Friday, February 19, 2010



18th February, 2010
By Hillary Nsambu and Andante Okanya

THE Government wants CBS, the Buganda kingdom radio, to pay compensation for inciting the public to rise against lawful authority.

In a counter-claim, filed at the High Court on February 12, the Attorney General said CBS should pay the Government “aggravated damages for inconveniences causes as a result of (CBS’) unwarranted acts”. He did not state the amount.

He was responding to a court suit by CBS staff seeking damages from the Government for closing the radio station and depriving them of their livelihood.

The State said CBS “repeatedly allowed and or permitted its broadcasting licence to be used for mobilising and inciting the public to commit violence and to rebel against lawful authority”.

Referring to the September riots in several parts of Buganda, the Attorney General accused CBS of “sowing seeds of hatred and threatening social cohesion by promoting ethnic prejudice which culminated into lawlessness and eruption and escalation of violence”.

The violence, according to the Attorney General, resulted into disruption of business, the loss of lives and destruction of property.

He called the suit by the CBS employees “frivolous and vexatious”, adding that it should be dismissed with costs.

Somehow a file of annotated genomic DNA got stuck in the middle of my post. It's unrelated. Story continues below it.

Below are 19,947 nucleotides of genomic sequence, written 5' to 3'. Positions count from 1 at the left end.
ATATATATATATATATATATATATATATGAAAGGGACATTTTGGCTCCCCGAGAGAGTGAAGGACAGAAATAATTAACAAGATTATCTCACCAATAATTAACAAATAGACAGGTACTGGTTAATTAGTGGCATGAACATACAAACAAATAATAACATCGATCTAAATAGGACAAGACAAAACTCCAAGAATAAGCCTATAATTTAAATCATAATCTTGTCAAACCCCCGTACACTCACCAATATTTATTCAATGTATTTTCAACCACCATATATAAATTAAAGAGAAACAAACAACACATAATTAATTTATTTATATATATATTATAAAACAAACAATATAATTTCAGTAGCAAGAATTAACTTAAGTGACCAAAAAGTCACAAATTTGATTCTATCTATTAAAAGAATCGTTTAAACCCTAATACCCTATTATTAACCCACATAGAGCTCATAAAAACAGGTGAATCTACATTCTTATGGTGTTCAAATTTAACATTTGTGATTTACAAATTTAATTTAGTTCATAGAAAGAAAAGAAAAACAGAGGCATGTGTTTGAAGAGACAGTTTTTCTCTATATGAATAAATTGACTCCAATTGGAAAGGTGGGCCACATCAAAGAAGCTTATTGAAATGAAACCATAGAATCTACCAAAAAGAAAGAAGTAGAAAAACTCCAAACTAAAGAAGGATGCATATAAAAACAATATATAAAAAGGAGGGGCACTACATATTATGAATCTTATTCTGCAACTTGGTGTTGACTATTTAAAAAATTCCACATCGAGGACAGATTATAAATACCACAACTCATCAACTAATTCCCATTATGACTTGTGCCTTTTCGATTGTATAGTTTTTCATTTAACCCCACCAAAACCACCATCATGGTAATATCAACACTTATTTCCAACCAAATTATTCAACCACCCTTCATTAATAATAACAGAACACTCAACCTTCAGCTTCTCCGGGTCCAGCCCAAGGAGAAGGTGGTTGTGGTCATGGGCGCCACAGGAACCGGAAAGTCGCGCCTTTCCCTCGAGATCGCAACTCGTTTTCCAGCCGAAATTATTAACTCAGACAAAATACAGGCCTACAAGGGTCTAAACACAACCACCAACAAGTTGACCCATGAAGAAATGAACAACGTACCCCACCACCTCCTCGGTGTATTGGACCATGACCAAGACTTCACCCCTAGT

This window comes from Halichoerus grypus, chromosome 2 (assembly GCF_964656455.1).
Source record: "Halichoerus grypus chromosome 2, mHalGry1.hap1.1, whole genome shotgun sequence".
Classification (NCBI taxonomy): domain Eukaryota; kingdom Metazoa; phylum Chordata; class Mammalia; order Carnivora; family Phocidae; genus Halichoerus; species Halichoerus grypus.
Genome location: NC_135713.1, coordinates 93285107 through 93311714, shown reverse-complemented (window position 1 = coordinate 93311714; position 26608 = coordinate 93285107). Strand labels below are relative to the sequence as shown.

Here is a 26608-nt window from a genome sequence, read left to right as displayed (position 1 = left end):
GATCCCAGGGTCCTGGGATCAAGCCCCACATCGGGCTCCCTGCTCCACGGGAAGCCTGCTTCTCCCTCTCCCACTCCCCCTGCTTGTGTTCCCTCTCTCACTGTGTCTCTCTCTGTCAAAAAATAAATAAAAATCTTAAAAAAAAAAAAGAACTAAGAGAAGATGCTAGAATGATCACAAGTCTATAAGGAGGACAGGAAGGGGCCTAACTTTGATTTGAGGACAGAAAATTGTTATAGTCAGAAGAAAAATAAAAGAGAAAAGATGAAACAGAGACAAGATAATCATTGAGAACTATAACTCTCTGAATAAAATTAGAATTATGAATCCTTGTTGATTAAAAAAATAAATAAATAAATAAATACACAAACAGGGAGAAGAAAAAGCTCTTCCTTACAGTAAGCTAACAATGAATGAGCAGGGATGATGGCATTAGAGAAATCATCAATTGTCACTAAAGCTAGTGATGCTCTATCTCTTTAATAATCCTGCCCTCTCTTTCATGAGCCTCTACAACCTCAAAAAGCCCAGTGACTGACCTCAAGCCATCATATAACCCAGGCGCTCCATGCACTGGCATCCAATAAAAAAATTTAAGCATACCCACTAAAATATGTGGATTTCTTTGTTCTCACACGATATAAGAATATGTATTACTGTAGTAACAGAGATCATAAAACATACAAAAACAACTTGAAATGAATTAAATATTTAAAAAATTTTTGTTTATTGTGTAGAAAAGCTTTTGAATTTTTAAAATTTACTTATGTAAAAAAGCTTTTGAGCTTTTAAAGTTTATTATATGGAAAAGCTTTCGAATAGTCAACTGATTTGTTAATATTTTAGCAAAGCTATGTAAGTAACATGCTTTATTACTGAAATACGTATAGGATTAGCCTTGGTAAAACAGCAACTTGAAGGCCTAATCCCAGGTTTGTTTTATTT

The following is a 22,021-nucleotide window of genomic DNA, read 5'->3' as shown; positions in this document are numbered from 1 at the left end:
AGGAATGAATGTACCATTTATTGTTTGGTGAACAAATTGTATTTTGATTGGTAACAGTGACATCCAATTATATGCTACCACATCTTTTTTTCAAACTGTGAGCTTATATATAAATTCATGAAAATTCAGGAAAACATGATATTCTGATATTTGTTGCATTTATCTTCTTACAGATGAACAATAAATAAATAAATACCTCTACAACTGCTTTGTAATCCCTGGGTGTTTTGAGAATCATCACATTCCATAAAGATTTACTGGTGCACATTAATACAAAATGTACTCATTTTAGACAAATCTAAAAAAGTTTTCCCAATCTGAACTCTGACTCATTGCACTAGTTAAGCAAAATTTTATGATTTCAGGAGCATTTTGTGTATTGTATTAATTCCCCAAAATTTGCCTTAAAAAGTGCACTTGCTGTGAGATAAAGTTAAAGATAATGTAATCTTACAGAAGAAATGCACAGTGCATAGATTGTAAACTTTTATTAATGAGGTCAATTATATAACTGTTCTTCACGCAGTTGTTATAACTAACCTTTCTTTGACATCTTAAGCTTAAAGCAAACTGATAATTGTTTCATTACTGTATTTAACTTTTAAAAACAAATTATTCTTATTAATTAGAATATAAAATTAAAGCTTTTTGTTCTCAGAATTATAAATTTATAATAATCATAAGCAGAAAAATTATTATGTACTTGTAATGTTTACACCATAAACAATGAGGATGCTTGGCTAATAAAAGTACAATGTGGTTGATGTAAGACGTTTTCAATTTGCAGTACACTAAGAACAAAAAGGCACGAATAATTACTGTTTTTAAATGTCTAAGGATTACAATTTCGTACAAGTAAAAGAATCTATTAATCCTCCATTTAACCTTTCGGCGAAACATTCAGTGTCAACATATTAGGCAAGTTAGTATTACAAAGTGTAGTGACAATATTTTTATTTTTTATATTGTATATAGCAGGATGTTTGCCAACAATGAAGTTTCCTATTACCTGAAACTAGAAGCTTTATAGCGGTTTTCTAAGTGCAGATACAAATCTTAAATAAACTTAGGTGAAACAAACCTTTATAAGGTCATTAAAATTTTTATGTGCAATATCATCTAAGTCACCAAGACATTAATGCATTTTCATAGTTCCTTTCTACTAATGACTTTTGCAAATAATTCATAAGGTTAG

Defending the closure of CBS, the Attorney General said since September 2007, the radio had repeatedly violated the Electronic Media Act and other laws by airing inflammatory statements against the Government.

He noted that although there had been numerous complaints, the radio refused to comply with regulations.

“CBS has on many occasions admitted to being in breach of the standards but has not done much to ensure compliance by its staff.”

He defended the actions of the Broadcasting Council, saying it was carrying out its obligations to enforce standards which apply to all broadcasters.

On Wednesday, High Court judge Vincent Zehurikize adjourned the case to April 20, requesting the lawyers to try and find an amicable solution.